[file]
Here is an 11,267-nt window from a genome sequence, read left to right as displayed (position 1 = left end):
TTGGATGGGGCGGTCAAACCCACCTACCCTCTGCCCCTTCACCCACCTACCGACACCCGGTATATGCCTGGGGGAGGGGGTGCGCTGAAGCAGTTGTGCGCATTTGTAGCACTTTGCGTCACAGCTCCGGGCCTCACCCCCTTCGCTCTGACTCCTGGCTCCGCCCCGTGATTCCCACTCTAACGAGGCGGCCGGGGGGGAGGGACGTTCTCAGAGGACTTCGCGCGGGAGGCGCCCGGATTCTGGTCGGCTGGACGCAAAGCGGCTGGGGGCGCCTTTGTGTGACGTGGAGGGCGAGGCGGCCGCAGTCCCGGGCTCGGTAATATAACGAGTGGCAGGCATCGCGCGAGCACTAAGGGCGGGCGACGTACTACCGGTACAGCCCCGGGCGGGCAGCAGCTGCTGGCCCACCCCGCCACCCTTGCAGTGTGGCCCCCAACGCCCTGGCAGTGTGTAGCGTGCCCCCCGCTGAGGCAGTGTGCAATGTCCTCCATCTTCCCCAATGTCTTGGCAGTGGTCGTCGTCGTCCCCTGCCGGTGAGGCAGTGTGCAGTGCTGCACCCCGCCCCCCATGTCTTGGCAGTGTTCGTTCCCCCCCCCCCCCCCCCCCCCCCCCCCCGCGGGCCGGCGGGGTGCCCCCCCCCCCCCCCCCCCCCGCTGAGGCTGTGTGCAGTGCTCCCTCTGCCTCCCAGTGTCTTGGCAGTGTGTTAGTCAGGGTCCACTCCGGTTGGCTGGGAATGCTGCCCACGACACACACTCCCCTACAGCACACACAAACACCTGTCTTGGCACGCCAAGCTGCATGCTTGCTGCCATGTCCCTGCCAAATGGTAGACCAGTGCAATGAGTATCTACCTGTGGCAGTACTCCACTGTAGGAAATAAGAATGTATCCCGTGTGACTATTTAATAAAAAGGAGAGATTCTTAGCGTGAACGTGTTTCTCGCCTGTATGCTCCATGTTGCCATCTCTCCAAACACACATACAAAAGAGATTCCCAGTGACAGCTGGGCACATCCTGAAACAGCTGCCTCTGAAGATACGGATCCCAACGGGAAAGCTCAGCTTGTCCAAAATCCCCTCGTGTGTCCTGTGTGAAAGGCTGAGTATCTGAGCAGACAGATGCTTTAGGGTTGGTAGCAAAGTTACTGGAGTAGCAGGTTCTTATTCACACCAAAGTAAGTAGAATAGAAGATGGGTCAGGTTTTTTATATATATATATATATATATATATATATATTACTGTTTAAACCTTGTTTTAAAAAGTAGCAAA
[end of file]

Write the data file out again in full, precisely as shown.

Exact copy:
Here is an 11,267-nt window from a genome sequence, read left to right as displayed (position 1 = left end):
TTGGATGGGGCGGTCAAACCCACCTACCCTCTGCCCCTTCACCCACCTACCGACACCCGGTATATGCCTGGGGGAGGGGGTGCGCTGAAGCAGTTGTGCGCATTTGTAGCACTTTGCGTCACAGCTCCGGGCCTCACCCCCTTCGCTCTGACTCCTGGCTCCGCCCCGTGATTCCCACTCTAACGAGGCGGCCGGGGGGGAGGGACGTTCTCAGAGGACTTCGCGCGGGAGGCGCCCGGATTCTGGTCGGCTGGACGCAAAGCGGCTGGGGGCGCCTTTGTGTGACGTGGAGGGCGAGGCGGCCGCAGTCCCGGGCTCGGTAATATAACGAGTGGCAGGCATCGCGCGAGCACTAAGGGCGGGCGACGTACTACCGGTACAGCCCCGGGCGGGCAGCAGCTGCTGGCCCACCCCGCCACCCTTGCAGTGTGGCCCCCAACGCCCTGGCAGTGTGTAGCGTGCCCCCCGCTGAGGCAGTGTGCAATGTCCTCCATCTTCCCCAATGTCTTGGCAGTGGTCGTCGTCGTCCCCTGCCGGTGAGGCAGTGTGCAGTGCTGCACCCCGCCCCCCATGTCTTGGCAGTGTTCGTTCCCCCCCCCCCCCCCCCCCCCCCCCCCCGCGGGCCGGCGGGGTGCCCCCCCCCCCCCCCCCCCCCGCTGAGGCTGTGTGCAGTGCTCCCTCTGCCTCCCAGTGTCTTGGCAGTGTGTTAGTCAGGGTCCACTCCGGTTGGCTGGGAATGCTGCCCACGACACACACTCCCCTACAGCACACACAAACACCTGTCTTGGCACGCCAAGCTGCATGCTTGCTGCCATGTCCCTGCCAAATGGTAGACCAGTGCAATGAGTATCTACCTGTGGCAGTACTCCACTGTAGGAAATAAGAATGTATCCCGTGTGACTATTTAATAAAAAGGAGAGATTCTTAGCGTGAACGTGTTTCTCGCCTGTATGCTCCATGTTGCCATCTCTCCAAACACACATACAAAAGAGATTCCCAGTGACAGCTGGGCACATCCTGAAACAGCTGCCTCTGAAGATACGGATCCCAACGGGAAAGCTCAGCTTGTCCAAAATCCCCTCGTGTGTCCTGTGTGAAAGGCTGAGTATCTGAGCAGACAGATGCTTTAGGGTTGGTAGCAAAGTTACTGGAGTAGCAGGTTCTTATTCACACCAAAGTAAGTAGAATAGAAGATGGGTCAGGTTTTTTATATATATATATATATATATATATATATATTACTGTTTAAACCTTGTTTTAAAAAGTAGCAAA